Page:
You can imagine that, once the circular loop of ribbon/ladder/DNA is twisted for that second time, it is under a lot of twisting strain. One way that DNA relieves this strain is to reduce the degree of rotation/winding for each base pair/step. This easiest way to think about this is the ribbon/ladder analogy. You had a linear ribbon and you twisted one end in one screwdriver direction before joining the ends to make a circle; then you introduce negative supercoiling by flattening the circle into an elongated loop and twisting one of the loop in the OPPOSITE screwdriver direction as you did before you joined the ends of the ribbon. The ribbon is under a lot of torsional strain from the second act of twisting, but since the two acts of twisting were in opposite directions it can reduce the strain from the second by slightly reducing the degree of twist that was introduced by the first (the twistings are going in opposite directions and so can "meet in the middle"). I don't know how else to explain this except to say visualize a ribbon going through these 2 steps and it is usually pretty obvious what I mean.

Introduction of positive supercoils means that something reduced the number of twists that were applied in the second act of twisting (when the ends of the flattened, elongated circle were twisted relative to each other in what is called the negative direction).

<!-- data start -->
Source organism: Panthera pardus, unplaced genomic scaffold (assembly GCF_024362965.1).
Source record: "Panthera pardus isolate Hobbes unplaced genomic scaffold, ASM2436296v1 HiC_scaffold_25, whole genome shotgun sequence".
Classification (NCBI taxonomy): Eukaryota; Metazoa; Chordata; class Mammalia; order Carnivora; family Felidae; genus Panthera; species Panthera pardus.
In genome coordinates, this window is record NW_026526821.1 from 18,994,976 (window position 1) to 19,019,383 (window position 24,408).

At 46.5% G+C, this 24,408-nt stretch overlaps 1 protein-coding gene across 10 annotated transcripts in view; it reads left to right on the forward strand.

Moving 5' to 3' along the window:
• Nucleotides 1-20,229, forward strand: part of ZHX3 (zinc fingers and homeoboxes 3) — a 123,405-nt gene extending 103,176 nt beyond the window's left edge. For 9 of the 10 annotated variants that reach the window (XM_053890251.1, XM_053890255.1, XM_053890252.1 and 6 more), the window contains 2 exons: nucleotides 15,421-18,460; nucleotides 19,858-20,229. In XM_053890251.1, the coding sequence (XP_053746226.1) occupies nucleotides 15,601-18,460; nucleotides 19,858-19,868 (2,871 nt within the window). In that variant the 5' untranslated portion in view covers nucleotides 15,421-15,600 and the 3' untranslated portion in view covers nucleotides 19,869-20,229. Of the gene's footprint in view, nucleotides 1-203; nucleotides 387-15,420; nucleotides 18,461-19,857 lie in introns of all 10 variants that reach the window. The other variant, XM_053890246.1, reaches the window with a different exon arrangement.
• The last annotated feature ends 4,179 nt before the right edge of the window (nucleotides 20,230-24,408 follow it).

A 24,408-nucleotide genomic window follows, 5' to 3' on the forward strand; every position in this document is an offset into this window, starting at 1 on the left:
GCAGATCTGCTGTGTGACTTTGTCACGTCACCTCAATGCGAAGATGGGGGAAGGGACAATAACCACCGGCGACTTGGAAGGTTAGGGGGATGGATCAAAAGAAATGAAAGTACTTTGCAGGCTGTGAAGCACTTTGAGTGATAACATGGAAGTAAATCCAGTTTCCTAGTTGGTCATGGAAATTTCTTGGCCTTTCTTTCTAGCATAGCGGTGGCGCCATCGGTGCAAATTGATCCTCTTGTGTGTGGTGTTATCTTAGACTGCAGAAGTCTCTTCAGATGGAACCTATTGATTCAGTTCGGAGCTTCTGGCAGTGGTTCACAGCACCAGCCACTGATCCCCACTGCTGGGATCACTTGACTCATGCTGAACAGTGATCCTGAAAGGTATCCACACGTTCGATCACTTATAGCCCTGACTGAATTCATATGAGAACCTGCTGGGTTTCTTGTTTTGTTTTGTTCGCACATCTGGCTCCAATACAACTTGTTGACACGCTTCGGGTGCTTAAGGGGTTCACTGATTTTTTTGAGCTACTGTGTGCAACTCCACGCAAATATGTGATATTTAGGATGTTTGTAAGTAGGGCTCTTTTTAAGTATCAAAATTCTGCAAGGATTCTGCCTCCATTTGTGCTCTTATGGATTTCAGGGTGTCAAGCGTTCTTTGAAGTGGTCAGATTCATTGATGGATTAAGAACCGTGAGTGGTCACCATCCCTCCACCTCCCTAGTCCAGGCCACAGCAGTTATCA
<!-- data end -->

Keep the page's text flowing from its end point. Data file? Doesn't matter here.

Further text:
Take as a given the ethidium bromide (EtBr) can somehow "introduction of positive supercoils;" how does this work? I can't give you a direct answer in case this is classwork, but I can lead you in the right direction. There are 3 things to think about. First, EtBr binds to DNA by inserting itself between 2 base pairs and partially disrupting their interactions with each other. Second, think back to the original twist, the twisting of the ends of a linear ribbon or ladder before it is joined into a circle. Essentially the number of twists that there are reflects the small amount of rotation of one base pair relative to the next one in the chain, and this small amount of rotation between one base pair and the next is caused by the degree of interaction between these two base pairs (which EtBr partially disrupts when it inserts between them...). And third, the second act of twisting, that of the two ends of the flatten loop of ribbon/ladder/DNA, is held in place partially by the binding of proteins called nucleosomes to the circle, and EtBr reduces this protein binding when it inserts into the DNA.

That should help you understand the structural changes in DNA upon supercoiling. The changes in electrophoretic mobility (how fast it runs in a gel) are basically empirical. Again I canít tell you the answer, but I can tell you that negatively and positive supercoils are pulled through the gel by the electric field at different rates (although I have never heard a good explanation of why one is always faster than the other), and you will have to just look it up as to which is which.

Good luck!